Auto-Vectorization ExampleRefactor a loop to allow the compiler to apply auto-vectorization, and measure performance.
This page was last reviewed on Feb 22, 2024.
Auto-vectorization. In auto-vectorization, a compiler uses SIMD instructions to process data more efficiently. When certain code patterns are recognized, these instructions can be used.
For Rust programs, we can modify code to allow hot loops to be vectorized. This can lead to significant speedups in important functions.
Example. This program creates a vector of many elements, and then in each version, it loops over the vector and counts elements with the value 999.
Version 1 In this version, we use a simple for-loop and test each element for 999 with an if-statement.
Version 2 Here we separate the task into groups of 16 elements at a time. We then can test each 16-byte slice with a SIMD instruction.
Important The vectorized version tests each 16-byte slice with a SIMD instruction, but it then does another pass to count the elements.
Finally The elements at the end of the vector (which are 15 or fewer) are tested in a separate loop.
Result The vectorized version, when compiled at opt-level 3 on a modern Intel chip (released in 2022) is 5-6 times faster.
fn main() { let mut x = vec![]; for i in 0..100033 { x.push(0); // Insert 999 every 2000 items. if i % 2000 == 0 { x.push(999); } } // Make last item be 999 as well to test. let last_index = x.len() - 1; x[last_index] = 999; // Version 1: use simple for-loop to count 999 elements. let t = std::time::Instant::now(); let mut count = 0; for _ in 0..500 { for &i in x.iter() { if i == 999 { count += 1; } } } println!("Count: {count}, {:?}", t.elapsed()); // Version 2: divide the search into units of 16 to allow vectorization. let t = std::time::Instant::now(); let mut count = 0; for _ in 0..500 { const STEP: usize = 16; let parts = x.len() / STEP; let mut start = 0; // Iterate overall all parts of 16 that can be searched. for _ in 0..parts { // Take a slice of 16 elements. let slice_here = &x[start..start + STEP]; // Initial loop that can be vectorized (do not exit early, avoid data dependences). // Should see the vpcmpeqd instruction. let mut found = false; for &i in slice_here { if i == 999 { found = true; } } // Do a slow counting loop if a value was found. if found { for &i in slice_here { if i == 999 { count += 1; } } } // Skip past 16 elements. start += STEP; } // Slow count over last elements (at most 15). for &i in x.iter().skip(start) { if i == 999 { count += 1; } } } println!("Count: {count}, {:?}", t.elapsed()); }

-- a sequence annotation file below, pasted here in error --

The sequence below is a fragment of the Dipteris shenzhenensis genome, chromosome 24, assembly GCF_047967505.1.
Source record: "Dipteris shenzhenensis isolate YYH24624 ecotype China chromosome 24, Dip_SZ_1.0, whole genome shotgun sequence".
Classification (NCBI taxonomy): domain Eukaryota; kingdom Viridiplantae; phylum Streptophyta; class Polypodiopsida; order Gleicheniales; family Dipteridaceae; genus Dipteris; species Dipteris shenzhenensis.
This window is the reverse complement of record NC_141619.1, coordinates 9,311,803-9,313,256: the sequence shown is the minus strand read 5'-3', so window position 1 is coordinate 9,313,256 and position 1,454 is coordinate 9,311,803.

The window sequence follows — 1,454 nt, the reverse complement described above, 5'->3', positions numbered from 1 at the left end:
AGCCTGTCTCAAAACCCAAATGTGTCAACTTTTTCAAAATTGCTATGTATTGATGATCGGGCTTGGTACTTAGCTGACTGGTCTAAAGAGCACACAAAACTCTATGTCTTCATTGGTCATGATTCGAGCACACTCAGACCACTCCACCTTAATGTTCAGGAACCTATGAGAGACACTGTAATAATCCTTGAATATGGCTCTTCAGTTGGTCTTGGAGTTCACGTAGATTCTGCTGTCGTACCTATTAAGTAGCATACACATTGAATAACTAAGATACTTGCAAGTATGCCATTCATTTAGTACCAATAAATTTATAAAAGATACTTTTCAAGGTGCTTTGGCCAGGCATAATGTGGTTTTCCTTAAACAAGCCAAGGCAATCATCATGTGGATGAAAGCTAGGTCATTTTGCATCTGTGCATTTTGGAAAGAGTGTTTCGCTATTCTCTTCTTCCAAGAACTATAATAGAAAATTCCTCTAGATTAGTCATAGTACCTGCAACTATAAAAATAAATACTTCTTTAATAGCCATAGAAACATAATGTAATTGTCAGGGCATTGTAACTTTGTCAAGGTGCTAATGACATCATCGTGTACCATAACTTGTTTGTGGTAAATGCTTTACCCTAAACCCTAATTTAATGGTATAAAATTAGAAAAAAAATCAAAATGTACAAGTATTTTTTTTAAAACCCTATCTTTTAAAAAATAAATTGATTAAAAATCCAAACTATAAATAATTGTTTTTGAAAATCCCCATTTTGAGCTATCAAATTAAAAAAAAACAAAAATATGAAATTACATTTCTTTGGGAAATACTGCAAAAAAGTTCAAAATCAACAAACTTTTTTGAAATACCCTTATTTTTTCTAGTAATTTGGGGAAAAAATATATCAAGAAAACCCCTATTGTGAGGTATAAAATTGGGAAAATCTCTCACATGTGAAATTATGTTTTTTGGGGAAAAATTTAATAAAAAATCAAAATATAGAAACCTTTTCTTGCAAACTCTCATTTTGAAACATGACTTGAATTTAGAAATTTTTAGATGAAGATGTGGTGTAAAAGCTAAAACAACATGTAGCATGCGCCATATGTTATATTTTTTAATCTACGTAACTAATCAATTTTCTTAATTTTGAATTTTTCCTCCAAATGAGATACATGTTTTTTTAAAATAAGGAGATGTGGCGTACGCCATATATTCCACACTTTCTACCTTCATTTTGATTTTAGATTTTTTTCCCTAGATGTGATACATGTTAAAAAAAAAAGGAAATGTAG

Count: 26000, 12.043ms Count: 26000, 2.3254ms
opt-level = 3
SIMD notes. The instruction vpcmpeqd is used to search for a value in 16 elements. This instruction is why the massive speedup occurs.
Warning If any data dependencies (even incrementing a variable) are present in the loop, the vectorization may not be applied by the compiler.
Important It is important to always loop over a slice of a fixed number of elements (like 16), and not exit the loop early with break or return.
Sometimes, compilers can apply auto-vectorization to code without any refactoring needed. But in many cases, dividing up a loop into segments can facilitate this optimization.
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Sam Allen is passionate about computer languages. In the past, his work has been recommended by Apple and Microsoft and he has studied computers at a selective university in the United States.
This page was last updated on Feb 22, 2024 (new).
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